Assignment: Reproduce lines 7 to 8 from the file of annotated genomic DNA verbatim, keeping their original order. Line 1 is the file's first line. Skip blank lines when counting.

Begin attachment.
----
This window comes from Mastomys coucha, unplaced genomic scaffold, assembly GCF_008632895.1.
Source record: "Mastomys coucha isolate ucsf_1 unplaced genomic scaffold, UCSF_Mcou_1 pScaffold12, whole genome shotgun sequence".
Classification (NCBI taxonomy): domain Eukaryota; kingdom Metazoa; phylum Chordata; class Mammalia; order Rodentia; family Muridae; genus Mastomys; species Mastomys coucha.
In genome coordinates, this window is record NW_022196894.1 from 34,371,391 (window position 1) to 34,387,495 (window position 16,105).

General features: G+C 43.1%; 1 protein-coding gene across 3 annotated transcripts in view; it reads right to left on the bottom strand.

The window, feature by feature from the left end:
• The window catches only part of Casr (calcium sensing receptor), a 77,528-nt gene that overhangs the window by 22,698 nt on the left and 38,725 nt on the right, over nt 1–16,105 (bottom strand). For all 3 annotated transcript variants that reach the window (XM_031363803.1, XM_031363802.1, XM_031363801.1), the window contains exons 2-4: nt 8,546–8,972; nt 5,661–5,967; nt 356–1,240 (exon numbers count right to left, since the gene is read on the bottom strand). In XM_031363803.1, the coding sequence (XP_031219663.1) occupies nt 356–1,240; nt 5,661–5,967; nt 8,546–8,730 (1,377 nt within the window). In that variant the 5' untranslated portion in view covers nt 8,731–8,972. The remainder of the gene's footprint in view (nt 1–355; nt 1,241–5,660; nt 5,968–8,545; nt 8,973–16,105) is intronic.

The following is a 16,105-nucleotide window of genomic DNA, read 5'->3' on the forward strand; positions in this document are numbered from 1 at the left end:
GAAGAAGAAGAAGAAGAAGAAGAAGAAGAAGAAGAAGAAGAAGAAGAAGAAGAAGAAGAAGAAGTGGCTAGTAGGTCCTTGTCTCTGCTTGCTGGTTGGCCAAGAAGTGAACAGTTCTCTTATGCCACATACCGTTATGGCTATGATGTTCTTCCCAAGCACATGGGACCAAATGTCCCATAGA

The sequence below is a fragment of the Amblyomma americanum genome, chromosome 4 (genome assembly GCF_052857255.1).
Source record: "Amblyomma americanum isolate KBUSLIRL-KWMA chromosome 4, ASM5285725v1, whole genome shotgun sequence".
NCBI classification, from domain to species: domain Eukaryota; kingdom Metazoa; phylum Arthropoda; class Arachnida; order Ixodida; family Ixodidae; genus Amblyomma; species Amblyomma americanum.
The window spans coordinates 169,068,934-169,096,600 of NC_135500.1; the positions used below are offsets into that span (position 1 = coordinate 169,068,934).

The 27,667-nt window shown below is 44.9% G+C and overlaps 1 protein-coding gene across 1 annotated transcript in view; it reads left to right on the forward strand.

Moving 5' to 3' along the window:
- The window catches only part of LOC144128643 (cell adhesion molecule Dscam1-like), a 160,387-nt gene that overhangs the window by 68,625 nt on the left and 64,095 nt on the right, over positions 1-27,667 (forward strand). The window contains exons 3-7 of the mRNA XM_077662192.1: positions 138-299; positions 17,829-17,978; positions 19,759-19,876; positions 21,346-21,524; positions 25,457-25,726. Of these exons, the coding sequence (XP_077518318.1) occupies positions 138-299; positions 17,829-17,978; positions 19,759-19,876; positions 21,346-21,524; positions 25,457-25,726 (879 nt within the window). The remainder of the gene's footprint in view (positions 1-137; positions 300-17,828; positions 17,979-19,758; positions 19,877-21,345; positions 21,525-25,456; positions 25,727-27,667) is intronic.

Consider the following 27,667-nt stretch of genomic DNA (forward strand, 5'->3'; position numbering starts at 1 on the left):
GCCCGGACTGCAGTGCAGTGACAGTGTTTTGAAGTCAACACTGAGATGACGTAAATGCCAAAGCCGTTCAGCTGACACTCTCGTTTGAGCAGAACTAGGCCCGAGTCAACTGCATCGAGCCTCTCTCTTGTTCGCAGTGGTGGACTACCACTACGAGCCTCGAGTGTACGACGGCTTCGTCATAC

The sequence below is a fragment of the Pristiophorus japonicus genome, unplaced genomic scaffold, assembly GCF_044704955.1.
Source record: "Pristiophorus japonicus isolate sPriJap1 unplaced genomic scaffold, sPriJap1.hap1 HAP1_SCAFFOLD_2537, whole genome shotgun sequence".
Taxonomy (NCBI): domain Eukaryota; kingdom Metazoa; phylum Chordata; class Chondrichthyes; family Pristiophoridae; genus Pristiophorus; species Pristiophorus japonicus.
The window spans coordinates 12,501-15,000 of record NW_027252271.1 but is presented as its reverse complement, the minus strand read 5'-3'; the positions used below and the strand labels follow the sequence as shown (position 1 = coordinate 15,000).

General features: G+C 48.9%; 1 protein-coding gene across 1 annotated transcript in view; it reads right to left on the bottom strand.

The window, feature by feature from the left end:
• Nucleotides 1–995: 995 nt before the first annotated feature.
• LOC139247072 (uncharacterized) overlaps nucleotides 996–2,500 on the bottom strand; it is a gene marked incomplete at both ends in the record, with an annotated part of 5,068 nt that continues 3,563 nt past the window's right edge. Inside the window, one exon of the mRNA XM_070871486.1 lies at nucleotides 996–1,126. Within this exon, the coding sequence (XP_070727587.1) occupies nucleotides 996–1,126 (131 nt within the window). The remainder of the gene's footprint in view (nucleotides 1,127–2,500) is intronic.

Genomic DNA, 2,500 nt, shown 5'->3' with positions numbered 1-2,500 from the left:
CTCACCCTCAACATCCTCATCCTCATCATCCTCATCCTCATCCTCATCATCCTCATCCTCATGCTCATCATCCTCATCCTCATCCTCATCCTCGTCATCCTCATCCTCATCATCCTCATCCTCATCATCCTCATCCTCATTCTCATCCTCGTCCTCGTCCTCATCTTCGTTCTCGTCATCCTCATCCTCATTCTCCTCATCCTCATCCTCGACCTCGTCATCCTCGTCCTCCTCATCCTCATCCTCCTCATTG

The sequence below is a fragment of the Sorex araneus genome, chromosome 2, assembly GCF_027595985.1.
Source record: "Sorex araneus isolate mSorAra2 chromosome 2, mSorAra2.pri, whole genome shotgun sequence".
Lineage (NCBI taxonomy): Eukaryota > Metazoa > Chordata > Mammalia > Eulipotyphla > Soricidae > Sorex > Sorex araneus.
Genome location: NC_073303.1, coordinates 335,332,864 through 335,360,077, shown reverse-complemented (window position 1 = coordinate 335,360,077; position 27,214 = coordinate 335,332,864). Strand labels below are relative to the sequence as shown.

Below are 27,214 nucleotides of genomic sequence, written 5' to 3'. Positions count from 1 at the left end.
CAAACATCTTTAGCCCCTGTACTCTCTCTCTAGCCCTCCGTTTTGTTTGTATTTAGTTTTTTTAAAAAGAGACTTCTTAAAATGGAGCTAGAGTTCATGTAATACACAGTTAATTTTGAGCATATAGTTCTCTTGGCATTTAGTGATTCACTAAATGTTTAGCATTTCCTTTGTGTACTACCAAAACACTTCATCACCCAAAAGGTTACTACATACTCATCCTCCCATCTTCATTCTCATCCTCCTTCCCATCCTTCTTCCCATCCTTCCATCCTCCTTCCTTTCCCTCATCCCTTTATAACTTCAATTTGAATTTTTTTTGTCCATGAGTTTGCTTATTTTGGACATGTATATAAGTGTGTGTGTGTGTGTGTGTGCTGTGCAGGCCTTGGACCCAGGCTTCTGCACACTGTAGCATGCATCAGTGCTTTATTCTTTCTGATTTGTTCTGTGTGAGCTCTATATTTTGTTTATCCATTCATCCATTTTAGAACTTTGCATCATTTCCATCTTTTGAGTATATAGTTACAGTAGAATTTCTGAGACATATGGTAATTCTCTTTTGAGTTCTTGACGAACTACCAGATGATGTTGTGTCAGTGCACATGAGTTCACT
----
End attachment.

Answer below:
• The window catches only part of Casr (calcium sensing receptor), a 77,528-nt gene that overhangs the window by 22,698 nt on the left and 38,725 nt on the right, over nt 1–16,105 (bottom strand). For all 3 annotated transcript variants that reach the window (XM_031363803.1, XM_031363802.1, XM_031363801.1), the window contains exons 2-4: nt 8,546–8,972; nt 5,661–5,967; nt 356–1,240 (exon numbers count right to left, since the gene is read on the bottom strand). In XM_031363803.1, the coding sequence (XP_031219663.1) occupies nt 356–1,240; nt 5,661–5,967; nt 8,546–8,730 (1,377 nt within the window). In that variant the 5' untranslated portion in view covers nt 8,731–8,972. The remainder of the gene's footprint in view (nt 1–355; nt 1,241–5,660; nt 5,968–8,545; nt 8,973–16,105) is intronic.

The following is a 16,105-nucleotide window of genomic DNA, read 5'->3' on the forward strand; positions in this document are numbered from 1 at the left end: